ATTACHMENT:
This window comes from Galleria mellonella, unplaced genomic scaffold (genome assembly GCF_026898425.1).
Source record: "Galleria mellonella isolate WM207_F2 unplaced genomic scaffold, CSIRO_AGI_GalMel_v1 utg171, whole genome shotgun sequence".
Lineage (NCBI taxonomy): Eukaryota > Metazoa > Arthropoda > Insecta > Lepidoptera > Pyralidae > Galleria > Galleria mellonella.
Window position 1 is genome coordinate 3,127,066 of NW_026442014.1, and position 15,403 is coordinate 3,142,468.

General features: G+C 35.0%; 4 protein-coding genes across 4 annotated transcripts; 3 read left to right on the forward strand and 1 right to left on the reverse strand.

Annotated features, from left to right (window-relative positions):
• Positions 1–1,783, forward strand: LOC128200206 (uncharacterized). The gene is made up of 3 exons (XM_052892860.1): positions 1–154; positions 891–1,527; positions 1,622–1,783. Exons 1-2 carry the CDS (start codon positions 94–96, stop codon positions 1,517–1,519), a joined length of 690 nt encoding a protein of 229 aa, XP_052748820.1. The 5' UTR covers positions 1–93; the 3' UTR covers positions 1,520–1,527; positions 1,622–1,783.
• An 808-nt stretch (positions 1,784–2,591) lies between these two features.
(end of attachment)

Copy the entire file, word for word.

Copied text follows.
This window comes from Galleria mellonella, unplaced genomic scaffold (genome assembly GCF_026898425.1).
Source record: "Galleria mellonella isolate WM207_F2 unplaced genomic scaffold, CSIRO_AGI_GalMel_v1 utg171, whole genome shotgun sequence".
Lineage (NCBI taxonomy): Eukaryota > Metazoa > Arthropoda > Insecta > Lepidoptera > Pyralidae > Galleria > Galleria mellonella.
Window position 1 is genome coordinate 3,127,066 of NW_026442014.1, and position 15,403 is coordinate 3,142,468.

General features: G+C 35.0%; 4 protein-coding genes across 4 annotated transcripts; 3 read left to right on the forward strand and 1 right to left on the reverse strand.

Annotated features, from left to right (window-relative positions):
• Positions 1–1,783, forward strand: LOC128200206 (uncharacterized). The gene is made up of 3 exons (XM_052892860.1): positions 1–154; positions 891–1,527; positions 1,622–1,783. Exons 1-2 carry the CDS (start codon positions 94–96, stop codon positions 1,517–1,519), a joined length of 690 nt encoding a protein of 229 aa, XP_052748820.1. The 5' UTR covers positions 1–93; the 3' UTR covers positions 1,520–1,527; positions 1,622–1,783.
• An 808-nt stretch (positions 1,784–2,591) lies between these two features.